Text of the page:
Williams was born on June 29, 1988 in Lee's Summit, Missouri. At 15, he knew he wanted to pursue music as a career. Albums including Ben Allison's Little Things Run the World, featuring tenor saxophonist Michael Blake, helped win him over to jazz. "It sounded more like the rock music I was playing in high school than jazz," he said.

The deeper Williams got into playing jazz, and the more he was exposed to other rock-influenced jazz composers including Guillermo Klein, the more he became interested in writing it. Here, too, he struggled in the early going. "Nothing was happening with my early pieces," he said. "Some of what I wrote kinda worked, then it didn't, then it did, then one day I wrote two chords and said, can we play this? Baby steps."

He experienced a breakthrough with a set of music he wrote for a college recital. He used those pieces when he auditioned, successfully, for New York University's Master's program in jazz composition. During his time there, he had the great good fortune of studying with faculty heavies Ralph Alessi, Alan Ferber and Rich Perry.  

Wing Walker Orchestra, drawn partly from his NYU confreres, came together gradually. The first song Williams composed for the band, the edgy, ethereal "Forest Boats," was inspired by the films of Michel Gondry (Eternal Sunshine of the Spotless Mind). "I wanted to capture the melancholy, folksy and quirky feeling of the music in these films, for which Jon Brion did most of the scoring," he said.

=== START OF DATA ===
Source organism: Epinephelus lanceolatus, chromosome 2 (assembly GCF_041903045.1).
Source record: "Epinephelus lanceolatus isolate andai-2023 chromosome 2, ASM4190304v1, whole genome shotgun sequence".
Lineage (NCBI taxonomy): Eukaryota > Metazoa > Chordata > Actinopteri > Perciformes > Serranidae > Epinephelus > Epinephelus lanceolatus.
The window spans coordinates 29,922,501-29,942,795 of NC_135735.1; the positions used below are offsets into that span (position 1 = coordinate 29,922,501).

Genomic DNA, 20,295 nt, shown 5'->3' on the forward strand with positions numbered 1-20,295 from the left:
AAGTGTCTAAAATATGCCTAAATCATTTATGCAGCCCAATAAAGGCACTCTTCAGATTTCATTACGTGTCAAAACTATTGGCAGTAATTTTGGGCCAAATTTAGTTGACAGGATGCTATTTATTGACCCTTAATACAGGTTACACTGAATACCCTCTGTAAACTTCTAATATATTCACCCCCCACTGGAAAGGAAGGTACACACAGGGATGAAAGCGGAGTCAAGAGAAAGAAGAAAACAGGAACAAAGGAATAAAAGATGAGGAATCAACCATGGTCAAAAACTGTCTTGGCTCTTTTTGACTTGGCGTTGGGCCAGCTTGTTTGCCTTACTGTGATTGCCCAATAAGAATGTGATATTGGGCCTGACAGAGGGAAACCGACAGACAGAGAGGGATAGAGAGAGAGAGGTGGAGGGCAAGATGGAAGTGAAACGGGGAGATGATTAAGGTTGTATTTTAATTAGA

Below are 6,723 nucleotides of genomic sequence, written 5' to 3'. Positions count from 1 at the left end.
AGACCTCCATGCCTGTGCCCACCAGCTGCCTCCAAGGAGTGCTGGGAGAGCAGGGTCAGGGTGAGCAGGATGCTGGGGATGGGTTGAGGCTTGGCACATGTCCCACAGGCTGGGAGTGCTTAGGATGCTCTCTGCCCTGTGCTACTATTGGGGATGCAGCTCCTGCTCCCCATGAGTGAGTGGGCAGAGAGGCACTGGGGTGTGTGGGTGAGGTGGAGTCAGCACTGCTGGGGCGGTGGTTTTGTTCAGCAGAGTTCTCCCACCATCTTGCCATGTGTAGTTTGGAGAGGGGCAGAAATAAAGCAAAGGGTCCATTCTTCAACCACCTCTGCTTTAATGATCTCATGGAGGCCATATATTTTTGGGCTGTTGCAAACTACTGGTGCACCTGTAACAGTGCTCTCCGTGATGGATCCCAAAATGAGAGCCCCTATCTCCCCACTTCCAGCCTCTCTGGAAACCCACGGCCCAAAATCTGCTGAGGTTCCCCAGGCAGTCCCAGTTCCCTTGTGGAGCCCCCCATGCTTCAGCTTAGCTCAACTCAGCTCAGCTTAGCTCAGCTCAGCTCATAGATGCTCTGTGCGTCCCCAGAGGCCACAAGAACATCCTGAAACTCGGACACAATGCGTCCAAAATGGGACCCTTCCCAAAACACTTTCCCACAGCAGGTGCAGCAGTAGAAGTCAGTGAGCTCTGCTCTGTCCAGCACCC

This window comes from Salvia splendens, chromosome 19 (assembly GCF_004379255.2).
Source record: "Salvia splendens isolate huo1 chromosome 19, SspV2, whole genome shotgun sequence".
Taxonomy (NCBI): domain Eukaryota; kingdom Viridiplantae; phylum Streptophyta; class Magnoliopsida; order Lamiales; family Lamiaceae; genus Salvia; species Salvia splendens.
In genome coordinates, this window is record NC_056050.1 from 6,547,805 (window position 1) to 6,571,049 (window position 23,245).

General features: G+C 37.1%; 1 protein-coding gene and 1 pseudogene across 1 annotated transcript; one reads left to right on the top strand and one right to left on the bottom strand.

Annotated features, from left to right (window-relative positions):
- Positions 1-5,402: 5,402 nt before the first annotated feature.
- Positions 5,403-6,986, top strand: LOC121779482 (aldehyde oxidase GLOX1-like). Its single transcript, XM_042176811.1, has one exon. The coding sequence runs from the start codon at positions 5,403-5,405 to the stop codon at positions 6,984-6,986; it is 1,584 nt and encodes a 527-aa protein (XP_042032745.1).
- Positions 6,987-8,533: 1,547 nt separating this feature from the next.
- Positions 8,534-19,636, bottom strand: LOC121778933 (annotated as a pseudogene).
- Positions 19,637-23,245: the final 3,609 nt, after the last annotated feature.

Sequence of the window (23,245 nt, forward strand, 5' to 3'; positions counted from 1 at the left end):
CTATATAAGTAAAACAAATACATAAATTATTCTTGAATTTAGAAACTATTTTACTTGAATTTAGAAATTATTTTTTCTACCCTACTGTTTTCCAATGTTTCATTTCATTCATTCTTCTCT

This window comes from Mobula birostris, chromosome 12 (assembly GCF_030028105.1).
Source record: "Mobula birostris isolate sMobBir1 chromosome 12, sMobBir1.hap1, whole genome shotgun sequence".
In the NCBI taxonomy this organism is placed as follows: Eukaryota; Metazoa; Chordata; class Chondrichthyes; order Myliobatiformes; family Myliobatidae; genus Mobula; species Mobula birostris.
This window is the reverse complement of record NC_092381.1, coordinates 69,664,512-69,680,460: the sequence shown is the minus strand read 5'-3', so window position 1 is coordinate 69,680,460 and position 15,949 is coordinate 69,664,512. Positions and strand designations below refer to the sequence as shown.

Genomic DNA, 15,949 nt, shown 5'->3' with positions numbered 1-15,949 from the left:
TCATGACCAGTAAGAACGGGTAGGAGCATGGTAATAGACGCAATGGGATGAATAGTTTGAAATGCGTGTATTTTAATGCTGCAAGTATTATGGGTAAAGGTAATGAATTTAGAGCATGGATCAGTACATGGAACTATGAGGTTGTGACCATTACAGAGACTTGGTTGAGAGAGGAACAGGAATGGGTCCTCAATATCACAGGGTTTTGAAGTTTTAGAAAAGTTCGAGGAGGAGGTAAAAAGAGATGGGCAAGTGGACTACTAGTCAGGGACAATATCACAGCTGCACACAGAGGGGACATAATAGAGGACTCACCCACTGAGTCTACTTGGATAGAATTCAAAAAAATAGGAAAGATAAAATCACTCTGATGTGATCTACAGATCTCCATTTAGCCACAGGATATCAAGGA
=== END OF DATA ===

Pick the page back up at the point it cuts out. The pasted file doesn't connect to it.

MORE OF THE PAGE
With its recurring characters, layered themes and interlaced motifs, "Forest Boats" pointed the way to Hazel. Among the distinctive touches on the "Hazel Suite" are drum overdubs and hand claps that boost the energy and intensity of the music.

The orchestra has provided a platform and arrangements for the compositions of such formidable guest players as Michael Attias, Shane Endsley, Jonathan Finlayson and Jason Palmer. The ensemble also has collaborated with the Festival of New Trumpet Music to present two nights of expansive sounds. And Williams has promoted Wind Walker Orchestra and the scene it is part of (he also plays with and composes for Mister Mozart, Bolo and Matterhorn) by hosting a podcast and compiling ear-opening mixtapes.

"I'd like to think that my music reflects all the musical experiences I've had in my life," he said. "I played rock music in high school, got an undergraduate degree in classical music and acquired a Master's in jazz composition. I'm creating music that fits between the lines."

“Drew Williams is a musician who looks to find his inspiration among the tension that exists between improvisation and composition. The compositions that emerge from his pen encapsulate elements heard in all of the greatest jazz tunes: melodies that are singable while being subtly complex, and harmonies that are challenging without being alienating. They serve as wonderful vehicles to illuminate his beautifully edgy improvisational style on the tenor saxophone. Drew is doing invaluable work that is pushing jazz forward and keeping the music relevant among a younger audience. His work will no doubt inspire other musicians to instill life into a style of music that many consider is approaching its expiration date. Now more than ever, we need people like Drew Williams!
— Alan Ferber, Trombonist and Composer